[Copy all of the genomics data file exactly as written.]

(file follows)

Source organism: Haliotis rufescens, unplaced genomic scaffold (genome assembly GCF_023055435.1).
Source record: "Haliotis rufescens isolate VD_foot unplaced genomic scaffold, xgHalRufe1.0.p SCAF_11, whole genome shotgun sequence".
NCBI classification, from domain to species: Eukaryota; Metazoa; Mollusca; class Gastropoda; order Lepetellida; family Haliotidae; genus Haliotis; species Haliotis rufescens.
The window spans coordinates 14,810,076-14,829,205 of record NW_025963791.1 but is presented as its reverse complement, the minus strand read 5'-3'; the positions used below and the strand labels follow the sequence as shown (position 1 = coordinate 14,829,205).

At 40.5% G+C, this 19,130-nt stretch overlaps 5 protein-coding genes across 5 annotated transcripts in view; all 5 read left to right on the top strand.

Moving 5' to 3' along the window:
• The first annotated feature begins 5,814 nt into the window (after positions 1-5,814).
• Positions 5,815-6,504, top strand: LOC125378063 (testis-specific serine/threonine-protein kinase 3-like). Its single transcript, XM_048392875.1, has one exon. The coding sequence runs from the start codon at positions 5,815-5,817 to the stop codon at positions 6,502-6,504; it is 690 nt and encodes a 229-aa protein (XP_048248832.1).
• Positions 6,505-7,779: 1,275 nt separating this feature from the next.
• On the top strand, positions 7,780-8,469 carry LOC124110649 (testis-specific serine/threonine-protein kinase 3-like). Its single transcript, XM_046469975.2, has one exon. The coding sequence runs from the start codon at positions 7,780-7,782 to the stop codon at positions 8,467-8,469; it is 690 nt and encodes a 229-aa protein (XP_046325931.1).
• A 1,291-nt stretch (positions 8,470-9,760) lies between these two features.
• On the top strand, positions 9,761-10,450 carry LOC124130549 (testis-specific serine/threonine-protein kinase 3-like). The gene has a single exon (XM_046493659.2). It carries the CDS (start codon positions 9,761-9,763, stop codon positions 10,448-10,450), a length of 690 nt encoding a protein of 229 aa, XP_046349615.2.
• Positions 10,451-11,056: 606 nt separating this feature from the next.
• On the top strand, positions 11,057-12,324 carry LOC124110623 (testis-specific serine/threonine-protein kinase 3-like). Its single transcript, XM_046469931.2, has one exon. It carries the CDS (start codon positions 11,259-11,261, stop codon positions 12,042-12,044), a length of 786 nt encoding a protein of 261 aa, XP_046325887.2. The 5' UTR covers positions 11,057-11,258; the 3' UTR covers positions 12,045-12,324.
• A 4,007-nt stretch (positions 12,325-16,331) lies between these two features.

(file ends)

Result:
Source organism: Haliotis rufescens, unplaced genomic scaffold (genome assembly GCF_023055435.1).
Source record: "Haliotis rufescens isolate VD_foot unplaced genomic scaffold, xgHalRufe1.0.p SCAF_11, whole genome shotgun sequence".
NCBI classification, from domain to species: Eukaryota; Metazoa; Mollusca; class Gastropoda; order Lepetellida; family Haliotidae; genus Haliotis; species Haliotis rufescens.
The window spans coordinates 14,810,076-14,829,205 of record NW_025963791.1 but is presented as its reverse complement, the minus strand read 5'-3'; the positions used below and the strand labels follow the sequence as shown (position 1 = coordinate 14,829,205).

At 40.5% G+C, this 19,130-nt stretch overlaps 5 protein-coding genes across 5 annotated transcripts in view; all 5 read left to right on the top strand.

Moving 5' to 3' along the window:
• The first annotated feature begins 5,814 nt into the window (after positions 1-5,814).
• Positions 5,815-6,504, top strand: LOC125378063 (testis-specific serine/threonine-protein kinase 3-like). Its single transcript, XM_048392875.1, has one exon. The coding sequence runs from the start codon at positions 5,815-5,817 to the stop codon at positions 6,502-6,504; it is 690 nt and encodes a 229-aa protein (XP_048248832.1).
• Positions 6,505-7,779: 1,275 nt separating this feature from the next.
• On the top strand, positions 7,780-8,469 carry LOC124110649 (testis-specific serine/threonine-protein kinase 3-like). Its single transcript, XM_046469975.2, has one exon. The coding sequence runs from the start codon at positions 7,780-7,782 to the stop codon at positions 8,467-8,469; it is 690 nt and encodes a 229-aa protein (XP_046325931.1).
• A 1,291-nt stretch (positions 8,470-9,760) lies between these two features.
• On the top strand, positions 9,761-10,450 carry LOC124130549 (testis-specific serine/threonine-protein kinase 3-like). The gene has a single exon (XM_046493659.2). It carries the CDS (start codon positions 9,761-9,763, stop codon positions 10,448-10,450), a length of 690 nt encoding a protein of 229 aa, XP_046349615.2.
• Positions 10,451-11,056: 606 nt separating this feature from the next.
• On the top strand, positions 11,057-12,324 carry LOC124110623 (testis-specific serine/threonine-protein kinase 3-like). Its single transcript, XM_046469931.2, has one exon. It carries the CDS (start codon positions 11,259-11,261, stop codon positions 12,042-12,044), a length of 786 nt encoding a protein of 261 aa, XP_046325887.2. The 5' UTR covers positions 11,057-11,258; the 3' UTR covers positions 12,045-12,324.
• A 4,007-nt stretch (positions 12,325-16,331) lies between these two features.